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5 Recording Tips for Vinyl Releases


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If you're thinking about putting out a vinyl album there's a lot to consider. The turnaround time for production takes longer and extra things need to be done during the recording process. PledgeMusic has a nice post looking at some of these issues. In addition to scheduling concerns and making sure you know what things cost before you get too excited about clear vinyl with embedded babydoll heads (they're surprisingly expensive), there's the recording process which has its own special quirks.

I know very little about the recording process but PledgeMusic's been learning a lot as more and more vinyl projects make use of their integrated campaign platform. Though they don't press vinyl, they work with artists that do. Here's some of what they've learned:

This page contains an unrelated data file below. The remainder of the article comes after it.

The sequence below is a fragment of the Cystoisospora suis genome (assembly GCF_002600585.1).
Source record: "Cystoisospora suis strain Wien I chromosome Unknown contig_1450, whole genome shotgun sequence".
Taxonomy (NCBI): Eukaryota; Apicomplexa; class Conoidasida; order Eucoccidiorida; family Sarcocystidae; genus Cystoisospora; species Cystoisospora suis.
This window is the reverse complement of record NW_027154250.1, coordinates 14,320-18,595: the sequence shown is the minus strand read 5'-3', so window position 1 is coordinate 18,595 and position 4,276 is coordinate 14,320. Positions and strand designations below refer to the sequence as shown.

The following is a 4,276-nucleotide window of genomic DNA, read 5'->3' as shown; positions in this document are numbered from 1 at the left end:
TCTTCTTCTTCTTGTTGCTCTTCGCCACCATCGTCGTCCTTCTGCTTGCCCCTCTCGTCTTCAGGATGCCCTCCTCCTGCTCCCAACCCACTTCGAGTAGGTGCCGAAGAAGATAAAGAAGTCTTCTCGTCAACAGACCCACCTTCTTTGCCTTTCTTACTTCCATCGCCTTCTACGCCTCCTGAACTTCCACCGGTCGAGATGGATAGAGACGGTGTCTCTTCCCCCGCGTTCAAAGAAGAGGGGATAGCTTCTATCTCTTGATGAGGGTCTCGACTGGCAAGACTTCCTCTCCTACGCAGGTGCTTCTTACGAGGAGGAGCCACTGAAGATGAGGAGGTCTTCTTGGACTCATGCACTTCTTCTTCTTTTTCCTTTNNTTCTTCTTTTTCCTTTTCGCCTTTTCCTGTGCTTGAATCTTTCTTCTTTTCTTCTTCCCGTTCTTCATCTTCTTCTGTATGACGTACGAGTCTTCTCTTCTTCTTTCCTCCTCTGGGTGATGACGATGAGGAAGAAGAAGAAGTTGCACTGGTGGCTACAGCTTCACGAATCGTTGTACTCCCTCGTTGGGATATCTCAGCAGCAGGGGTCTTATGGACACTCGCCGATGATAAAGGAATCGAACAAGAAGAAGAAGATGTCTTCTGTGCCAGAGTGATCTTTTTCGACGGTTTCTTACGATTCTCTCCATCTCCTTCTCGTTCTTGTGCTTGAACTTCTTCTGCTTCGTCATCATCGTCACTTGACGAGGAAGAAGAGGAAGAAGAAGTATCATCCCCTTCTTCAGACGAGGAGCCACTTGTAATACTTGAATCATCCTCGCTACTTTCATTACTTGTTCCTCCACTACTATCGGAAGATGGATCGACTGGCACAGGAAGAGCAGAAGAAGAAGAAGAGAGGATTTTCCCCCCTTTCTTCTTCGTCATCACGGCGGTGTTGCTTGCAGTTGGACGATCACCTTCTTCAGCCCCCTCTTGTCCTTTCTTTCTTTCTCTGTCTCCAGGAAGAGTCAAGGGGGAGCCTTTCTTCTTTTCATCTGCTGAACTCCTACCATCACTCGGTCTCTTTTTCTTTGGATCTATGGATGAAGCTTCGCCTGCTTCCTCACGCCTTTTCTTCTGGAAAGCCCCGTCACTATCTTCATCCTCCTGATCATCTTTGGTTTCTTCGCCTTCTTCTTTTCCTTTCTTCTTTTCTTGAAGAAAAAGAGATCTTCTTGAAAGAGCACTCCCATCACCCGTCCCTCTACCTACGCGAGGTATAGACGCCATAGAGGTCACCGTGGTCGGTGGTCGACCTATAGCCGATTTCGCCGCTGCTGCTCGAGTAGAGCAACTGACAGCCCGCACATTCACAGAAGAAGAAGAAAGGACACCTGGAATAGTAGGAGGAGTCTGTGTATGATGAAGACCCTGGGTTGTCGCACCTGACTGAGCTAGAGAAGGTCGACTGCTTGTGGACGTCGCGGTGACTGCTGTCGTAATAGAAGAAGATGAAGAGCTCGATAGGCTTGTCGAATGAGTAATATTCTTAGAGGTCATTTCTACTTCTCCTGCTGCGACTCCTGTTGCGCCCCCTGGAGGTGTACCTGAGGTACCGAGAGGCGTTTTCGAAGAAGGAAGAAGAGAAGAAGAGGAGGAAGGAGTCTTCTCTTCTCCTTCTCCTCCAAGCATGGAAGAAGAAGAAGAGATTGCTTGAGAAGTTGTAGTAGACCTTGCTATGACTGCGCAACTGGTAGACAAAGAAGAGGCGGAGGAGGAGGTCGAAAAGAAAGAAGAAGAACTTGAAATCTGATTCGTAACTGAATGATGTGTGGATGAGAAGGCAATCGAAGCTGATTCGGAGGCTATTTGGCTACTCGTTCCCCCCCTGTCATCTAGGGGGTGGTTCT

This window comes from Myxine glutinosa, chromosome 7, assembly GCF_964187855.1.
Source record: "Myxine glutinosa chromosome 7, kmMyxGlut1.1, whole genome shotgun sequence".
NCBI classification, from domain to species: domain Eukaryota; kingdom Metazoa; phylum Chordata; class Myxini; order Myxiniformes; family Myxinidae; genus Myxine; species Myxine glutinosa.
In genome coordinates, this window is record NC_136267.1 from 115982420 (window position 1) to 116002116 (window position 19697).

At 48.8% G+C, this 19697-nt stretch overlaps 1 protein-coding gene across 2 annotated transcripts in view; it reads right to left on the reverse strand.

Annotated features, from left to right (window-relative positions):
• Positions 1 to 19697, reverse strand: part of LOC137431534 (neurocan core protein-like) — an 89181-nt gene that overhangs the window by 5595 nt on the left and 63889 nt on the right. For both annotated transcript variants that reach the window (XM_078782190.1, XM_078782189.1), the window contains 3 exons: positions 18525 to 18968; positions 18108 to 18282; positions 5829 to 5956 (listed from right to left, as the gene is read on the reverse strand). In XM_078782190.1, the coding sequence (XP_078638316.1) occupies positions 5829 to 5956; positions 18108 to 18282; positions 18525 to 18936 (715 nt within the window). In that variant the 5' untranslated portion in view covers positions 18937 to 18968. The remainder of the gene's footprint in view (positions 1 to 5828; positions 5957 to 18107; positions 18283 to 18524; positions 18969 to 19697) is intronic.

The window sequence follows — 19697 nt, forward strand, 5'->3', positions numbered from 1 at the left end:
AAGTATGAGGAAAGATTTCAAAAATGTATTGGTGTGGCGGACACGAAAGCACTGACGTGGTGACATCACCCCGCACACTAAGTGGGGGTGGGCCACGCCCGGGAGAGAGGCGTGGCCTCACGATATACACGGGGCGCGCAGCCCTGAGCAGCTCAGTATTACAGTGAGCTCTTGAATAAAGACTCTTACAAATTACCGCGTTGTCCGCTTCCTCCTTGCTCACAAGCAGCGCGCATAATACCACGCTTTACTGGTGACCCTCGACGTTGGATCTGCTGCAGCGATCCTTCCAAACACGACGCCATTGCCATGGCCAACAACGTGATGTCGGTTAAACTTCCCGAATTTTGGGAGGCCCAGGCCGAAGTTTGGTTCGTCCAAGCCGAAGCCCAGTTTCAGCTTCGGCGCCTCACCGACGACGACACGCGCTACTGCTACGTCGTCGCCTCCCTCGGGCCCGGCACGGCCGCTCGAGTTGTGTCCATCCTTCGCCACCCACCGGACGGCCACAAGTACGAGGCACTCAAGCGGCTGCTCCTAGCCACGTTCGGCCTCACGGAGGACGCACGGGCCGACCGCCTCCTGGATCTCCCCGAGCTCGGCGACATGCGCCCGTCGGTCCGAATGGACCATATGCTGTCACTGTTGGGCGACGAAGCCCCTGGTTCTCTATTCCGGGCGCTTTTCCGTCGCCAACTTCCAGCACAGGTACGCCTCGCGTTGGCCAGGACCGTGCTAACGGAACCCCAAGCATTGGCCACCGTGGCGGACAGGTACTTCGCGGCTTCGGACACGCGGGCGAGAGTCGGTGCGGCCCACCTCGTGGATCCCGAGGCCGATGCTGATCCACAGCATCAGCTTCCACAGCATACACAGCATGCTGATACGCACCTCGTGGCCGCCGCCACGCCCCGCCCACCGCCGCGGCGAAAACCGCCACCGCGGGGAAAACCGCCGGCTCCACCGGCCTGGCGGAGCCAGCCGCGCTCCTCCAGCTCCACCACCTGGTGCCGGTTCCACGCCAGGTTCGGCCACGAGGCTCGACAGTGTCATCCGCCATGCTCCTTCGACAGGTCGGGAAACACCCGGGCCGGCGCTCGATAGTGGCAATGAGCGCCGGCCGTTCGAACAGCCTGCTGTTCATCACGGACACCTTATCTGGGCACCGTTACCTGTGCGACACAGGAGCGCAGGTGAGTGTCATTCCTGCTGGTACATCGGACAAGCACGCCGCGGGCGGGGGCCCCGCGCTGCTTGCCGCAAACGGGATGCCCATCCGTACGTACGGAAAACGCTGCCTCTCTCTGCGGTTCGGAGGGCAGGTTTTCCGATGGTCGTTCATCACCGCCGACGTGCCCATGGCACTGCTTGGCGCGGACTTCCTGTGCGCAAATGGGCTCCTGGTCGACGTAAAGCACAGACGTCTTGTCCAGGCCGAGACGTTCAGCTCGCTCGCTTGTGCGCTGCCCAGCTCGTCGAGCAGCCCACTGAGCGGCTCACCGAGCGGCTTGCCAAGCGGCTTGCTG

5 Recording Tips For Vinyl Releases

1) Vinyl Recording Times Are Limited

“Unlike with CDs, the amount of recording time available on each side of a record is actually directly affected by the cutting level, or volume, and the amount of bass you have on an album, as bass takes up more space than treble does."

2) Get Your Masters “Vinyl Ready"

PledgeMusic refers you to this article at Gotta Groove Records.

3) Vinyl Pressing Affects Song Order

“Many record plants and professional engineers recommend that you place your louder, heavier tracks at the beginning of each side of the record [to avoid inner-groove distortion]."

4) Hire A Mixing/Mastering Engineer

Not just any engineer but one well-versed in the unique issues related to recording for vinyl.

5) If Unsure, Get A Reference Lacquer

A reference lacquer is useful if you need to get a listen before the test pressing. Especially important for “anyone who isn’t sure if their music will sound right on vinyl or isn’t sure all their music will fit on a single LP."

For more tips and details, see PledgeMusic.

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This story appears courtesy of HypeBot.
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